Read more in the Globe and Mail, CBC
A new study has reopened the debate on artificial sweeteners, and some are saying it might actually cause obesity, not prevent it.
Sugars activate our reward circuits—they give us a hit of feel-good neurochemicals that prompt us to continue craving them. The more sugar you eat, the more you want it.
Since artificial sweeteners don’t satisfy your brain the way real sugar does, though, you don’t sate the craving. You’ll keep hankering after sweet foods and will probably end up eating more calories overall. That adds up to more pounds than you would’ve gained just by eating that cupcake in the first place.
Read more at Popular Science
It’s not surprising to read that one in four children in Canada are overweight or obese, and only one in three school-age children meet minimum physical activity guidelines.
But other published findings about the health and well being of our children in Canada might be surprising.
Children First Canada and the O’Brien Institute for Public Health have just published a new report examining the mental and physical health of the 7.9 million young people under the age of 19. “Many Canadians think this is one of the best countries in the world to raise a child, but the statistics prove otherwise,” says Sara Austin, founder and lead director of Children First Canada.
She notes that Canada ranks a middling 25th out of 41 countries in UNICEF ranking of well-being of children and youth.
Many supermarkets and other major retailers in Britain already decline to sell energy drinks to children. But they remain readily available from smaller stores and vending machines, and some brands are sold for as little as a pound, about $1.30.
The government said that one 250-milliliter can of energy drink often contained around 80 milligrams of caffeine — the equivalent of a cup of coffee or nearly three cans of cola — and up to 60 percent more sugar on average than regular soft drinks. It said excessive consumption among children had been linked to headaches, sleep problems, stomach aches and hyperactivity.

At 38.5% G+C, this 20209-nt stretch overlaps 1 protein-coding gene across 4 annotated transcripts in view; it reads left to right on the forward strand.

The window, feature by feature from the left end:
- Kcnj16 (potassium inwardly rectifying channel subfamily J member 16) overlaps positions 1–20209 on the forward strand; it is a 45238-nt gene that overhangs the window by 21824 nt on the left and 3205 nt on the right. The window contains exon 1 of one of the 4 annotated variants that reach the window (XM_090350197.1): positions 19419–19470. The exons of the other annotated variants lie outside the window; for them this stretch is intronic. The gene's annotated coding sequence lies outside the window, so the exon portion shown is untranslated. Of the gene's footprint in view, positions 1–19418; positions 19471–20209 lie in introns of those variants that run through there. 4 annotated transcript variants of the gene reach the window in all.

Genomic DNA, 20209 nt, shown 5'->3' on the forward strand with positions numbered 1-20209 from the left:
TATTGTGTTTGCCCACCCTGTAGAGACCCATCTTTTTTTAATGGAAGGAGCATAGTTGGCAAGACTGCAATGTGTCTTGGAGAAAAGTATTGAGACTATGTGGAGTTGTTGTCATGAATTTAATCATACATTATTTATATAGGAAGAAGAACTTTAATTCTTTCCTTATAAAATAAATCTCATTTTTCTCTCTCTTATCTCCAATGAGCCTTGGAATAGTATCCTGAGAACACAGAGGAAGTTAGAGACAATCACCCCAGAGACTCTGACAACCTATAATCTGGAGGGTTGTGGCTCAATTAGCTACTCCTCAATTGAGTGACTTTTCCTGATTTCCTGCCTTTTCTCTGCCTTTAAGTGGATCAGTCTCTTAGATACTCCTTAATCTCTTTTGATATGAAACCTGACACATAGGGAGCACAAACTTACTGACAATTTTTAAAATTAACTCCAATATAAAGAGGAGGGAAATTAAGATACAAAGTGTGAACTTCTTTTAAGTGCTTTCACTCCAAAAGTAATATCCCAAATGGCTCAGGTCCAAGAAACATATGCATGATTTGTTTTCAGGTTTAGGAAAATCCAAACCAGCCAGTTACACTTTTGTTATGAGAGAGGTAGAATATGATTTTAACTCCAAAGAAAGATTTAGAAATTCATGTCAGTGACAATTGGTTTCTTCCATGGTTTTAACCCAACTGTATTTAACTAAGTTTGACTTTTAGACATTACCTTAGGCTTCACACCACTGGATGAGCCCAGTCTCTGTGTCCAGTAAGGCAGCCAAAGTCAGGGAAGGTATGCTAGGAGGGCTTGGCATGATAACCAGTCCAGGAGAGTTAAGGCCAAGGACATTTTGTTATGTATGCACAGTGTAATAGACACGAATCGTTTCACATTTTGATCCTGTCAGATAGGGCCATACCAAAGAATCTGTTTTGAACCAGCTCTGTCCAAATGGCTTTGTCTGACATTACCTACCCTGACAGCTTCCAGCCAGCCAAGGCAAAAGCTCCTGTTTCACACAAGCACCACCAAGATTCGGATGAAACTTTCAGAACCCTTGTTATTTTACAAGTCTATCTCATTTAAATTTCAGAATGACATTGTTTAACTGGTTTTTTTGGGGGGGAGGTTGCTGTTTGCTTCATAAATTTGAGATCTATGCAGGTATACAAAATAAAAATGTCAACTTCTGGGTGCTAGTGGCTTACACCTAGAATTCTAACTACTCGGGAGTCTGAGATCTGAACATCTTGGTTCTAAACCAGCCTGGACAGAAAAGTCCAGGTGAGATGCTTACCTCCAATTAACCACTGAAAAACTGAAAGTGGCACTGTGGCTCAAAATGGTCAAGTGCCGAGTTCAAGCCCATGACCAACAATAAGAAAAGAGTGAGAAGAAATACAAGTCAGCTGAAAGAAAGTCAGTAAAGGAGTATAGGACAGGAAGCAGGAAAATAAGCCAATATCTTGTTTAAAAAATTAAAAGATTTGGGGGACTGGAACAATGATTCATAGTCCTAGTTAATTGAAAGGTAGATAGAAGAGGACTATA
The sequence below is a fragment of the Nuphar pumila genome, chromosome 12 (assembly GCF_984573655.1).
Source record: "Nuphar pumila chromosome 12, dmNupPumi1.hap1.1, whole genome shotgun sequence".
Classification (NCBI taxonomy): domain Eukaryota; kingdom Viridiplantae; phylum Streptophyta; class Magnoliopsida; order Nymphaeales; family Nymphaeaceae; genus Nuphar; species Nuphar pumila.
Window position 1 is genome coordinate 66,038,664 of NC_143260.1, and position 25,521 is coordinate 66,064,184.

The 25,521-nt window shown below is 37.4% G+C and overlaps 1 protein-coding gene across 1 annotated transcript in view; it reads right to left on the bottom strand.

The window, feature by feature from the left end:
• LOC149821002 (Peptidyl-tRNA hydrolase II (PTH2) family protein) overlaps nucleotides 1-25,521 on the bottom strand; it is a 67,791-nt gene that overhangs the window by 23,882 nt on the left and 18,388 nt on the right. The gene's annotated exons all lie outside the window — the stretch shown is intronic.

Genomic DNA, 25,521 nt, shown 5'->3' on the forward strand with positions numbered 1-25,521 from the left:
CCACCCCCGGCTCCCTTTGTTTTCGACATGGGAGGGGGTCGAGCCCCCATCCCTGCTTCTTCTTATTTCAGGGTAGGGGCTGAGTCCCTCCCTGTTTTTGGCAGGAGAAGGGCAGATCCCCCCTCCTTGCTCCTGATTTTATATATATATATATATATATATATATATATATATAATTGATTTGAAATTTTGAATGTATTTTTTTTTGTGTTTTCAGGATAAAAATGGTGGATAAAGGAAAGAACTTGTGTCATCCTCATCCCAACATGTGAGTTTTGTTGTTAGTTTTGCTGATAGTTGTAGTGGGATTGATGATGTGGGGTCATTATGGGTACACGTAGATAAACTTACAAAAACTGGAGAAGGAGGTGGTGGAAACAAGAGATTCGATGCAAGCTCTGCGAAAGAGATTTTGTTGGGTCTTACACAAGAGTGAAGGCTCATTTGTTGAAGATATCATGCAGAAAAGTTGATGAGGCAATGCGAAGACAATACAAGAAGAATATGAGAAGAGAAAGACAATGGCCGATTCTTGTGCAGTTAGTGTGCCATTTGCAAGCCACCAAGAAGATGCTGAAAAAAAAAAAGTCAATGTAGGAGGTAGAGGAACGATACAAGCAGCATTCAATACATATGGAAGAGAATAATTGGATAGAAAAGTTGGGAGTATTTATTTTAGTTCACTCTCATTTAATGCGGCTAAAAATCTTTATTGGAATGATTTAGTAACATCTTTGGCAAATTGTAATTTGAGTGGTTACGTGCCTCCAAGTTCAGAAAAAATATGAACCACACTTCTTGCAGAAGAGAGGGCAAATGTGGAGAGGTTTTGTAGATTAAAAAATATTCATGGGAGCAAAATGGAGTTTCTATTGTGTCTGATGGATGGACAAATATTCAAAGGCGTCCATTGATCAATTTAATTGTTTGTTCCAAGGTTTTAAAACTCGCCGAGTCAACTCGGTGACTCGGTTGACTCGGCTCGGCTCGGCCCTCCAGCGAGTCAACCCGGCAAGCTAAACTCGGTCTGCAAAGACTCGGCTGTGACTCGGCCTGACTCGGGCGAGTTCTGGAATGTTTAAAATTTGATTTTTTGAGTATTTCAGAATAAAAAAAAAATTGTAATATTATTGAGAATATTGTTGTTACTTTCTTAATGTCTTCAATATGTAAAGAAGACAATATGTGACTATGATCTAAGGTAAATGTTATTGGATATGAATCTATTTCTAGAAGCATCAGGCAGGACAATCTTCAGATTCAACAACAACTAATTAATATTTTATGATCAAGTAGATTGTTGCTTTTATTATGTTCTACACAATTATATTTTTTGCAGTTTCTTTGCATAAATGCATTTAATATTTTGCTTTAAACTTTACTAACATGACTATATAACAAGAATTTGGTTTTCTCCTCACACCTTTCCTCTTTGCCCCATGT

The plan would ban the sale to children of energy drinks that contain more than 150 milligrams of caffeine per liter.
More at the NY Times (paywall), BBC
UK Government Statement
Yet another study is showing low carbohydrate diets, such as the fashionable paleo and keto variety, may be dangerous and could lead to increased risk of dying of heart disease, stroke, and cancer.
A healthy and balanced diet includes foods such as fruits, vegetables, bread, pasta, and potatoes.
Popular weight loss diets, that some may view as beneficial in the short-term, may come with a hefty long-term price tag.
“One thing is sure,” Dr Maciej Banach, professor of medicine at Medical University of Lodz, Poland, told Newsweek: “we should avoid [low carbohydrate diets].”
Banach explained low carbohydrate diets have been regarded as beneficial for our health in the past, but based on his team’s research it is now “clear” that is not true. And even though such regimes aid weight loss, the public should be “very careful” when following very restrictive diets, particularly those that feature no carbohydrates for long periods of time. Continue reading
A Consumer Reports investigation states the United States Department of Agriculture’s (USDA) own research shows that drugs prohibited by the U.S. Food and Drug Administration (FDA) are being detected in U.S. produced beef, poultry, and pork. And the USDA, which is responsible for food safety in the USA, is not doing anything about it.